Last week, we took a break from the current topic of Liver Diseases and discussed the brutality associated with the so-called training of dogs by people who themselves need training. The weekend before we alluded to “factory-breeding” of cute mongrels with all sorts of enticing breed names which have no scientific base.

Today, we’ll have a cursory look at a new “sport” which has entered Guyana, and which is illegal. Many decades ago, cock fighting became a crime. Dog fighting falls into this category.

The first thing that springs to my mind is: What kind of person relishes the blood and gore associated with dog fighting? There is a certain patho-psychology associated with gaining pleasure at the pain and suffering of others. I refuse to believe that this sadism has only to do with money. How much can be won if my dog beats your dog? Look people, this is not a bird whistling competition. The dogs rip each other apart. Those who survive must be showing severe lacerations. Who stitches them up? Vets? Veterinary surgeons may not refuse treatment to an animal whose condition was brought on by the dastardly acts of man, but they can certainly report the matter to the authorities and agitate for action. Veterinary technicians? This group can be easily managed by the authorities, but perhaps the dog with deep bites and hanging flesh is simply killed by the owner.
Whichever way you look at it, dog fighting is as odious as it is callous. It is an atrocity which no civilized person should condone or support. This includes spouses of those who are involved in such heinous “sport”. Can you imagine being the spouse of a person who gets happiness at baiting dogs and then allowing them to tear each other to shreds? This includes the handymen who have to wash down the blood after the fight. This includes neighbours and any other witnesses or those who have knowledge of the malevolence.

This female dog is just begging for a good home. She is at the GSPCA and has been spayed.

Of all the wonderful things that one can do on Sunday morning, surely only a sick mind can want to achieve an adrenaline surge from such bestiality. To be quite honest, I really do think that people who are engaged in Pit Bull fighting need psychiatric help. I implore them to seek such help.

Can you imagine how innocent passersby can be mauled by dogs which have been “trained” (in the most brutal of ways) to be vicious and aggressive. In recent times, reports in the press are documenting instances when school children, old men and handicapped persons are seriously damaged by dogs, some of which are bred for fighting.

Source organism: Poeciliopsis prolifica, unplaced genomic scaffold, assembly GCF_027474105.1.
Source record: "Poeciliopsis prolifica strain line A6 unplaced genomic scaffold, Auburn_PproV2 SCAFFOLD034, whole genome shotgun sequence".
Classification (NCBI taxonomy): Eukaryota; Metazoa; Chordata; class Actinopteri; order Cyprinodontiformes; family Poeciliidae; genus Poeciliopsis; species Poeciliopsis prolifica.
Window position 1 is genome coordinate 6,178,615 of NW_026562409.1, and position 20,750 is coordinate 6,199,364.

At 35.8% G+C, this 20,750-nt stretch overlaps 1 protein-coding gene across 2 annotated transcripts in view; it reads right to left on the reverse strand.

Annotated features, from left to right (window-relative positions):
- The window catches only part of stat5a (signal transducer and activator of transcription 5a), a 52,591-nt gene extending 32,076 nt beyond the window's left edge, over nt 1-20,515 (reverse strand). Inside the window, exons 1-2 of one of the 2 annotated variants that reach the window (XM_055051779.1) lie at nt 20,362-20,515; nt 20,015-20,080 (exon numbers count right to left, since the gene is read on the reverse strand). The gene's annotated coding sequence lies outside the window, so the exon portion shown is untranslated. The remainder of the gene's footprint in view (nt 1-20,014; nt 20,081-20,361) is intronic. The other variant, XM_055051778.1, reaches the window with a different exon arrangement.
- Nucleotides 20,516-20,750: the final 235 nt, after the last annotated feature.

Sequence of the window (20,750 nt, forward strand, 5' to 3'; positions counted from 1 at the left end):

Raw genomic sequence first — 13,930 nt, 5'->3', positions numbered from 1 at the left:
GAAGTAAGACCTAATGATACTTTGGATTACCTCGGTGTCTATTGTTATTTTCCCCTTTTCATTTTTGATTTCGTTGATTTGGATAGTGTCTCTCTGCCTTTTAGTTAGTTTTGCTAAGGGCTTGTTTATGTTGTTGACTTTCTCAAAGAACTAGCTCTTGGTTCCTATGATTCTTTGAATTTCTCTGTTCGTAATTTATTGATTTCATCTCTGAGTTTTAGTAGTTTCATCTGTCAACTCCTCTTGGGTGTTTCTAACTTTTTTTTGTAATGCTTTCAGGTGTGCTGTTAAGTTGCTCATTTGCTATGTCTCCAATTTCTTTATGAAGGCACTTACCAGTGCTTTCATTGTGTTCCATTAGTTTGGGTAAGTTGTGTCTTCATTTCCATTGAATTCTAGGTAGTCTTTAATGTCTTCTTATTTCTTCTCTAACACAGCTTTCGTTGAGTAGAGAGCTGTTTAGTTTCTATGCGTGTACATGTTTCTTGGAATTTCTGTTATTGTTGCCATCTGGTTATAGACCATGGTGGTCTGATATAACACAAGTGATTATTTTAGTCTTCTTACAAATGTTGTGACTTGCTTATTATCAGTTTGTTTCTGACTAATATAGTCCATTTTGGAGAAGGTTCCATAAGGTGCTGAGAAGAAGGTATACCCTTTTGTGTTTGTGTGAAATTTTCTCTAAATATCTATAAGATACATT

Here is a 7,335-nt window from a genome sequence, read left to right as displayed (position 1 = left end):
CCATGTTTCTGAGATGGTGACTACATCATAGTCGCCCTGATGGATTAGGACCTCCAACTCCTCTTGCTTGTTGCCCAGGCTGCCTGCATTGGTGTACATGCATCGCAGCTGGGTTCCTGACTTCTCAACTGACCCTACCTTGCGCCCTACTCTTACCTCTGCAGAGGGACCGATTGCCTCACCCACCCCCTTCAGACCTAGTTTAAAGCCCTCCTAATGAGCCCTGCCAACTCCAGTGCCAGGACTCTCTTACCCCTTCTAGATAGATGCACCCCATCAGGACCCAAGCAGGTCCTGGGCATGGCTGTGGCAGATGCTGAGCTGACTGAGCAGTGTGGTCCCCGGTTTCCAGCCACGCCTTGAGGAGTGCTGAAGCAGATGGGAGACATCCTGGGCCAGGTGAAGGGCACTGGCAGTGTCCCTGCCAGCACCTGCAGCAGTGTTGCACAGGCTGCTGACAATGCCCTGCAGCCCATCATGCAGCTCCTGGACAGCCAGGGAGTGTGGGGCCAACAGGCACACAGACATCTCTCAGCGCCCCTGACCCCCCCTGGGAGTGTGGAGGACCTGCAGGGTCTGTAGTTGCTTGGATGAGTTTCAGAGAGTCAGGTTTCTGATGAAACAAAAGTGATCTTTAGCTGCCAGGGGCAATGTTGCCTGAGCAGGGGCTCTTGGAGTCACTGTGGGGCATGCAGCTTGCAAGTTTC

Someone has raised the idea of banning Pit Bulls from being reared in Guyana. This is another issue, and for other reasons it has to be dealt with. However, I do believe that if there were no Pit Bulls in Guyana, these promoters of dog fighting would train Rottweilers and Dobermans and even common breed dogs to fight each other.

Let me hasten to add that dog fighting seems not to be very widespread in Guyana. At least the reports that we receive tend to support this belief. However, even if there is only one fight a week on the East Coast or elsewhere, that is one fight too many.

We are imploring those who are involved in this unkindness to discontinue it. We at the Guyana Society for Prevention of Cruelty to Animals (GSPCA) do not wish confrontation. We wish that you can convince yourselves that this blood sport detracts from your own sense of rightness, and from your being a superior species.

Reflect on and enjoy Freedom Day.

Please implement disease preventative measures (vaccinations, routine dewormings, monthly anti-Heartworm medication, etc) and adopt-a-pet from the GSPCA’s Animal Clinic and Shelter at Robb Street and Orange Walk, if you have the wherewithal to care well for the animals.  Do not stray your unwanted pets, take them to the GSPCA’s Clinic and Shelter instead. If you do not wish your pet to have puppies or kittens, you may exploit the GSPCA’s free spay and neutering programme. If you see anyone being cruel to an animal, or if you need any technical information, please get in touch with the Clinic and Shelter by calling 226-4237.

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